Multilevel intervention in 2009 including training rural practitioners, encouraging clinic improvements, providing clinical guidelines, standards and subsidies.
Data collection
Surveys of community members from randomly sampled households in 2009 and 2010.
Primary outcome measures
Satisfaction with and utilisation of outpatient and public health services.
Factor analysis confirmed two components of satisfaction. Univariate and multilevel analysis was used.
Satisfaction scores for intervention county respondents increased from 21.4 (95% CI 21.1 to 21.7) to 22.1 (95% CI 21.7 to 22.4) with no change in comparison area. In multilevel analysis, satisfaction with patient-centred care was associated with chronic disease, shorter waiting times and county. Satisfaction with clinic environment and cost was associated with female gender, shorter waiting times but not county. The proportion of children receiving immunisation in intervention village clinics increased from 42.5% (95% CI 27.9% to 47.1%) to 59.2% (95% CI 53.8% to 64.6%) whereas this decreased in comparison villages (16.5%; 95% CI 10.3% to 22.7% to 6.0%; 95% CI 1.3% to 10.7%). Antenatal visits increased in intervention villages (from 69.0%, 95% CI 65.8% to 73.1% to 75.8%, 95% CI 72.2% to 79.4%) with no change in comparison villages.
Introduction of a CHS model adapted to economically less-developed rural areas was associated with some improvements in satisfaction with care and use of some village-based public health services. Further research is needed to determine its public health impact and application to other areas.
PMCID: PMC3939668  PMID: 24583760
Primary Care; Public Health
16.  The effectiveness of health impact assessment in influencing decision-making in Australia and New Zealand 2005–2009 
BMC Public Health  2013;13:1188.
Health Impact Assessment (HIA) involves assessing how proposals may alter the determinants of health prior to implementation and recommends changes to enhance positive and mitigate negative impacts. HIAs growing use needs to be supported by a strong evidence base, both to validate the value of its application and to make its application more robust. We have carried out the first systematic empirical study of the influence of HIA on decision-making and implementation of proposals in Australia and New Zealand. This paper focuses on identifying whether and how HIAs changed decision-making and implementation and impacts that participants report following involvement in HIAs.
We used a two-step process first surveying 55 HIAs followed by 11 in-depth case studies. Data gathering methods included questionnaires with follow-up interview, semi-structured interviews and document collation. We carried out deductive and inductive qualitative content analyses of interview transcripts and documents as well as simple descriptive statistics.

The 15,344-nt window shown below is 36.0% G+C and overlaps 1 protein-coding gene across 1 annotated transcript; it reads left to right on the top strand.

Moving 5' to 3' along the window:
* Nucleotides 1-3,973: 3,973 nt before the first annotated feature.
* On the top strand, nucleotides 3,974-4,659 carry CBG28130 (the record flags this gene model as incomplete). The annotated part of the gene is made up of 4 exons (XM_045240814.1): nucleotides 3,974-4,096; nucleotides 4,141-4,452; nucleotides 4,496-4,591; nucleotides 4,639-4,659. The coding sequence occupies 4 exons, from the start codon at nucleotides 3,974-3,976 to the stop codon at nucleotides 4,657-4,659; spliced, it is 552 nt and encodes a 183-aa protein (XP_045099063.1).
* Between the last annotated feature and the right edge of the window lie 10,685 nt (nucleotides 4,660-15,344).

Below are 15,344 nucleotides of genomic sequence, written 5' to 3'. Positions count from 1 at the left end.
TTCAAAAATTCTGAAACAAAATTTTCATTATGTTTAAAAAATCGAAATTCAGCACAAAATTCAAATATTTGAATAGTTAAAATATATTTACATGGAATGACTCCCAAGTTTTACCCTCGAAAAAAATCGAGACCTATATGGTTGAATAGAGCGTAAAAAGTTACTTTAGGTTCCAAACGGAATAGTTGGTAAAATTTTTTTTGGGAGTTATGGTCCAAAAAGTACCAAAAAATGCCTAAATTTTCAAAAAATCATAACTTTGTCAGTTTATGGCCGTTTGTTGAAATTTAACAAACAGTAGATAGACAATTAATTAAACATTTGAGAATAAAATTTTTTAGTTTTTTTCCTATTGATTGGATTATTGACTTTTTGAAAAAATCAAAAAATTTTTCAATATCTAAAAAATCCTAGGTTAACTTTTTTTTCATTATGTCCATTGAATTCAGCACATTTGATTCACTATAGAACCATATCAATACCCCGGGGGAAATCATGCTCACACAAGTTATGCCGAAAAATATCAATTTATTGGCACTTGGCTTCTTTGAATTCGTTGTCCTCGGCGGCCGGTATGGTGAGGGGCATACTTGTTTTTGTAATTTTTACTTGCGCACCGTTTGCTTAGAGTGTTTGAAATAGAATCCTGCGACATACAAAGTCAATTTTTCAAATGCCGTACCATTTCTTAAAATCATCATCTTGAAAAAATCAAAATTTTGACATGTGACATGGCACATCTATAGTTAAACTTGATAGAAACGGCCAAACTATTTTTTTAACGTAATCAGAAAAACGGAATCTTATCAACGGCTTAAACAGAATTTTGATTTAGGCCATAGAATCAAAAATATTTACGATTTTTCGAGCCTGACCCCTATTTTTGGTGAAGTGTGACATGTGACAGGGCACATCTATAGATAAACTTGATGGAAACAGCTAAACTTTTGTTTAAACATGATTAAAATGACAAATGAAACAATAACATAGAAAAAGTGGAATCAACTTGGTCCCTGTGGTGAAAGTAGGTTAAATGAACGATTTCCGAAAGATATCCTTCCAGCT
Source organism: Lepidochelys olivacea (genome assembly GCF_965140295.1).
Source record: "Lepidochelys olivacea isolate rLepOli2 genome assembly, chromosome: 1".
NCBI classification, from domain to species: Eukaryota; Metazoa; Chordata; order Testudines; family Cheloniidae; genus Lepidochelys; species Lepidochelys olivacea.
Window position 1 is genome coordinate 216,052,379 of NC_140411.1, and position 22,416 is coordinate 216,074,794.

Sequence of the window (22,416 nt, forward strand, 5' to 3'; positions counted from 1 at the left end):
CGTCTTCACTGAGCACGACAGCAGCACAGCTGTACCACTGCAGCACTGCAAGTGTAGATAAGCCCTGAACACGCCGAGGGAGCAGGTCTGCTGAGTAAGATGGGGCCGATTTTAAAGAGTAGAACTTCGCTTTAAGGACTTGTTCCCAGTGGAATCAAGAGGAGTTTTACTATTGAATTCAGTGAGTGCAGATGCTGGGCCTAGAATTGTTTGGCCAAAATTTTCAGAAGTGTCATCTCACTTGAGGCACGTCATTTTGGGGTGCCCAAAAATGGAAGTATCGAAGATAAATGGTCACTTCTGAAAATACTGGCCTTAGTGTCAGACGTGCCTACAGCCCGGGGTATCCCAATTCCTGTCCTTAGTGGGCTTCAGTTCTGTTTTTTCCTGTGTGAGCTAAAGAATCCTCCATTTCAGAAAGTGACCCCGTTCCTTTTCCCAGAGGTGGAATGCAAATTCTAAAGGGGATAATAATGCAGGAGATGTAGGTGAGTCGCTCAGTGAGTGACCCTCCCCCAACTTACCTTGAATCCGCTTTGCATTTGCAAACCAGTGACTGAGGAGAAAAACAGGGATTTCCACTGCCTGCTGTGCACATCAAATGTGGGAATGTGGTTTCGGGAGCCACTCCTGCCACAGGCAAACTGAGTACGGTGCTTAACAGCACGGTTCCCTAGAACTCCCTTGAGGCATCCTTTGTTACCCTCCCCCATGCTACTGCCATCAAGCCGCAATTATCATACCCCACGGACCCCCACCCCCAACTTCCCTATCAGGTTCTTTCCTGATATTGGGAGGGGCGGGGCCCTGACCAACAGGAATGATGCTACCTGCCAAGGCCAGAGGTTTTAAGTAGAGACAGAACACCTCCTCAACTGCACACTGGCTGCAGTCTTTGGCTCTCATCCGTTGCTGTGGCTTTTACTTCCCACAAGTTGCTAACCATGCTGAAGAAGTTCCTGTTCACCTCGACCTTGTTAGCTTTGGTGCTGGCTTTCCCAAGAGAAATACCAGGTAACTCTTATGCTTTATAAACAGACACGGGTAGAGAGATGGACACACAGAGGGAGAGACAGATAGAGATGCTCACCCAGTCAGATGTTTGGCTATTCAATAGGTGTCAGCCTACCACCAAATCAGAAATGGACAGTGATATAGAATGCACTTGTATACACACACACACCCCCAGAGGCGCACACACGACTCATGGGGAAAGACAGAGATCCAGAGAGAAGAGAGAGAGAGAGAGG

We found that most HIAs are effective in some way. HIAs are often directly effective in changing, influencing, broadening areas considered and in some cases having immediate impact on decisions. Even when HIAs are reported to have no direct effect on a decision they are often still effective in influencing decision-making processes and the stakeholders involved in them. HIA participants identify changes in relationships, improved understanding of the determinants of health and positive working relationships as major and sustainable impacts of their involvement.
This study clearly demonstrates direct and indirect effectiveness of HIA influencing decision making in Australia and New Zealand. We recommend that public health leaders and policy makers should be confident in promoting the use of HIA and investing in building capacity to undertake high quality HIAs. New findings about the value HIA stakeholders put on indirect impacts such as learning and relationship building suggest HIA has a role both as a technical tool that makes predictions of potential impacts of a policy, program or project and as a mechanism for developing relationships with and influencing other sectors. Accordingly when evaluating the effectiveness of HIAs we need to look beyond the direct impacts on decisions.
PMCID: PMC3878483  PMID: 24341545
Health impact assessment; Effectiveness; Evaluation
17.  A narrative synthesis of the impact of primary health care delivery models for refugees in resettlement countries on access, quality and coordination 
Refugees have many complex health care needs which should be addressed by the primary health care services, both on their arrival in resettlement countries and in their transition to long-term care. The aim of this narrative synthesis is to identify the components of primary health care service delivery models for such populations which have been effective in improving access, quality and coordination of care.
A systematic review of the literature, including published systematic reviews, was undertaken. Studies between 1990 and 2011 were identified by searching Medline, CINAHL, EMBASE, Cochrane Library, Scopus, Australian Public Affairs Information Service – Health, Health and Society Database, Multicultural Australian and Immigration Studies and Google Scholar. A limited snowballing search of the reference lists of all included studies was also undertaken. A stakeholder advisory committee and international advisers provided papers from grey literature. Only English language studies of evaluated primary health care models of care for refugees in developed countries of resettlement were included.